Advisers to the National Institutes of Health are calling for tighter oversight of experiments involving potentially harmful viruses. “The external advisers urge the government to broaden its definition of the kinds of experiments that require special reviews and safety measures,” my colleague Joel Achenbach reports.
Current safety protocols apply only to research using pathogens that are highly likely to kill or severely sicken an individual. But the advisers on the National Science Advisory Board for Biosecurity say such policies should also extend to less virulent pathogens if they are capable of “wide and uncontrollable spread.” Such broader oversight would apply to experiments with a virus like SARS-CoV-2, which is not usually lethal for individuals but is extraordinarily transmissible.
But some panel members expressed concern that more red tape would hamper research. The group’s recommendation is not expected for months, after which top federal officials will decide on the policies, according to Achenbach.
New York Mayor Eric Adams (D) announced he was ending the coronavirus vaccine mandate for private employers as of Nov. 1, but would keep it in place for city employees. “Our vaccinated workforce kept the city open and operating, with over 300,000 employees; it was crucial to put it in place, and we are keeping that in place,” Adams said during a news conference Tuesday.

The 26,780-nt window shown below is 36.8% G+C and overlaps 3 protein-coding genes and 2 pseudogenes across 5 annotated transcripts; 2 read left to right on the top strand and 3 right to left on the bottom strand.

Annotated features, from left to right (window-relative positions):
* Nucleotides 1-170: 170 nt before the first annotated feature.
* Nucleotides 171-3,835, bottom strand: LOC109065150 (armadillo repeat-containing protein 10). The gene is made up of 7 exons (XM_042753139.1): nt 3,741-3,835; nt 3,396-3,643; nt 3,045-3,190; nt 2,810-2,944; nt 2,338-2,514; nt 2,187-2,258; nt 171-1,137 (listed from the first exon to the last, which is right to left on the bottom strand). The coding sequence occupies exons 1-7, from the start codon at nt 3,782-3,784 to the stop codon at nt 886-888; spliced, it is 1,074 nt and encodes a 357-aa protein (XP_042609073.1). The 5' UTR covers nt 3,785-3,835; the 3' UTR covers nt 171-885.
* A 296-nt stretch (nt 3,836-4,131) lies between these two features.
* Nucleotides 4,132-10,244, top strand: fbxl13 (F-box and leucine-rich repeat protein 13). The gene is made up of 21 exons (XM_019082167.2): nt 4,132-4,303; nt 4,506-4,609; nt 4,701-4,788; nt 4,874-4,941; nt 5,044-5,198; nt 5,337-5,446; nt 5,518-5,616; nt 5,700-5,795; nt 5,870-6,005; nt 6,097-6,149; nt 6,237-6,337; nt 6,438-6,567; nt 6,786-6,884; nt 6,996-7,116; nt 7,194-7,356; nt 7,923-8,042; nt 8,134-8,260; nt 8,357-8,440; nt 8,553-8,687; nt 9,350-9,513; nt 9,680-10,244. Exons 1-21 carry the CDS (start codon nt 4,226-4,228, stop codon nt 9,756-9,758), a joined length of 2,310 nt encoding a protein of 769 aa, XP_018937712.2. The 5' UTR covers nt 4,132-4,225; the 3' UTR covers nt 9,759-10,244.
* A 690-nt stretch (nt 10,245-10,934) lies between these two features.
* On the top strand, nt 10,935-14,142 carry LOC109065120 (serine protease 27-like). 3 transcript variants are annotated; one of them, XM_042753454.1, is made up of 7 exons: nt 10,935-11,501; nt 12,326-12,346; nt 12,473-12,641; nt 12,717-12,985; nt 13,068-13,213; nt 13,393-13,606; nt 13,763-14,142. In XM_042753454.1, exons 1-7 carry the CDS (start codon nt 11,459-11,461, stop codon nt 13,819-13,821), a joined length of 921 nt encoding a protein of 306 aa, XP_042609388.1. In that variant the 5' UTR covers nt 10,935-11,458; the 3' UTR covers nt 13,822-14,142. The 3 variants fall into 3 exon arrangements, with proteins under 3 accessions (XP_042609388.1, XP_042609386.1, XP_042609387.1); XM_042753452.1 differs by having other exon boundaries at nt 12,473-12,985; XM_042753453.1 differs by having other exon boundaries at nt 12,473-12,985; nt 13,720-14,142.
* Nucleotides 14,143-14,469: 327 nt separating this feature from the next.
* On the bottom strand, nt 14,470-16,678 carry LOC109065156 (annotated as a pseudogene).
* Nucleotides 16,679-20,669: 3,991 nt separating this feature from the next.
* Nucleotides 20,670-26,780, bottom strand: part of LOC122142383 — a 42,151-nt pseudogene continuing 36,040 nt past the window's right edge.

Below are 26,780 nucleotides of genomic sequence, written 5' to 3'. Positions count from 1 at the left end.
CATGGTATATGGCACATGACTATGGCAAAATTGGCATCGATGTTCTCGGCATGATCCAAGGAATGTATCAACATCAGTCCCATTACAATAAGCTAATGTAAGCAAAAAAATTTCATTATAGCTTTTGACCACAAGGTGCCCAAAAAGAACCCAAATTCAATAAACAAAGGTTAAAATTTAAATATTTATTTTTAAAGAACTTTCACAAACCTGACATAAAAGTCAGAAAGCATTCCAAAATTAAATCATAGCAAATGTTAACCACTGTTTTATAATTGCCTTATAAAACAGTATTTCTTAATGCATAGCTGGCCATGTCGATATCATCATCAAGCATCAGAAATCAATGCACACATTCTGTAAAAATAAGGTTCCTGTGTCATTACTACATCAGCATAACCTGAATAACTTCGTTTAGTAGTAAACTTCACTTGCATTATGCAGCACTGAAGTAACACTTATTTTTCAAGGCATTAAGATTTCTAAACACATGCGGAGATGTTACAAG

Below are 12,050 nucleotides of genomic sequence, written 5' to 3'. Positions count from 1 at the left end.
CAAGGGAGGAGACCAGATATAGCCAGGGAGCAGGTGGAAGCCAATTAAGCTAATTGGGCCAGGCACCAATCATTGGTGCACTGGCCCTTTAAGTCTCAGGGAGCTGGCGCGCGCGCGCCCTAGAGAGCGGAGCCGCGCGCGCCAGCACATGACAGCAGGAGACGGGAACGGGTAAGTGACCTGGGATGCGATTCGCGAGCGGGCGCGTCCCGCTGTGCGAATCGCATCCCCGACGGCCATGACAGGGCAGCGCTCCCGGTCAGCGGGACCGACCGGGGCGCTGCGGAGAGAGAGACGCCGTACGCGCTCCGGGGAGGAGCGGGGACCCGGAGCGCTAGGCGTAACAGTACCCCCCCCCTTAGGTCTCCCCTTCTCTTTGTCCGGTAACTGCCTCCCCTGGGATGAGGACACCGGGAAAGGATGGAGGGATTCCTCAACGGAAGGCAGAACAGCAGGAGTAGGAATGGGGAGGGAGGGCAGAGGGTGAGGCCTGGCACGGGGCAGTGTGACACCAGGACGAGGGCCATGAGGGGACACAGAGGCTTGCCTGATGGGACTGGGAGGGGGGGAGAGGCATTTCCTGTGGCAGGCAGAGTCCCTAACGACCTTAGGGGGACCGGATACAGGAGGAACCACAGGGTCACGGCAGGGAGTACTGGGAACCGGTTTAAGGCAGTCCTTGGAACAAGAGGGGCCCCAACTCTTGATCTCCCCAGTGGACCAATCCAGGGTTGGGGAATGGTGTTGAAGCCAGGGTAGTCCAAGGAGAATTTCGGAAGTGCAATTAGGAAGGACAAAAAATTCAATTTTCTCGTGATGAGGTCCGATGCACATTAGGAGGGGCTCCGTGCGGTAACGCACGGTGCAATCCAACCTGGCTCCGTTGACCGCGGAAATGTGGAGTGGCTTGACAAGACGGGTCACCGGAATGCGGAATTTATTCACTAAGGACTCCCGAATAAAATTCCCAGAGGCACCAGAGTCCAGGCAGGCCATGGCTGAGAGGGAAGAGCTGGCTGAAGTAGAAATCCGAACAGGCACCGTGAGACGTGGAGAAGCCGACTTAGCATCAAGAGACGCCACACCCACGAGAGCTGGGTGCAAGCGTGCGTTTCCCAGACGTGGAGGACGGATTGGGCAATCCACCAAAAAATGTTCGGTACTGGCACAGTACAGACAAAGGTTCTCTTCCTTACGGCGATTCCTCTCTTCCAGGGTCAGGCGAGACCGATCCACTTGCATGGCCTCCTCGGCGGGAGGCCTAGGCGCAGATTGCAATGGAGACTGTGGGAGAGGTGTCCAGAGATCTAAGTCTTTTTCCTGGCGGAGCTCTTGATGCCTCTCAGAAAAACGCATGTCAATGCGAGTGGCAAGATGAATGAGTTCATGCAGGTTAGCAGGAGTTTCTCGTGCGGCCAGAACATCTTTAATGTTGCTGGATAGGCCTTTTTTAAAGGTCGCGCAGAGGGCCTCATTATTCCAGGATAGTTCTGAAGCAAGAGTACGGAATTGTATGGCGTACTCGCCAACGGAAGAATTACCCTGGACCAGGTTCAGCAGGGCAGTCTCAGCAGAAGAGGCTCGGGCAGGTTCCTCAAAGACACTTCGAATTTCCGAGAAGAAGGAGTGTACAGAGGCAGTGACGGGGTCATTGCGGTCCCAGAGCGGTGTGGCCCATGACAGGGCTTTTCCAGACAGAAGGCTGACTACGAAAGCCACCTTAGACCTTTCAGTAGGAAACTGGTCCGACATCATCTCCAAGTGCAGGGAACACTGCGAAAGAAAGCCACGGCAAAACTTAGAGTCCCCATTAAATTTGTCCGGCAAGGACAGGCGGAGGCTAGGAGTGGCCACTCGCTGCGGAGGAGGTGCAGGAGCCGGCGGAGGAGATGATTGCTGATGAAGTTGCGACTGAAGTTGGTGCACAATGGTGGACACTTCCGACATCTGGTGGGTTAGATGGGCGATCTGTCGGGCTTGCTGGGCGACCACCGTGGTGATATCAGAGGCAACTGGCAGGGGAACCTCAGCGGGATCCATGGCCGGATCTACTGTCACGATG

The mayor, who has steadily rolled back covid-19 mandates, also announced plans to launch a campaign to promote coronavirus boosters and other vaccinations this fall. “It will remain in the rearview mirror if we do the right things,” he said of the pandemic, “and boostering and getting our bodies prepared is one of those important things.”
Adams also ended a vaccine mandate for students involved in extracurricular activities, my colleague Bryan Pietsch reports.
In New York City, the daily death rate from covid has fallen sharply, and 89 percent of the city’s residents have received at least one dose of the vaccine.
Other important news
A report issued by the inspector general for the Labor Department identified $45 billion in potential unemployment fraud during the pandemic.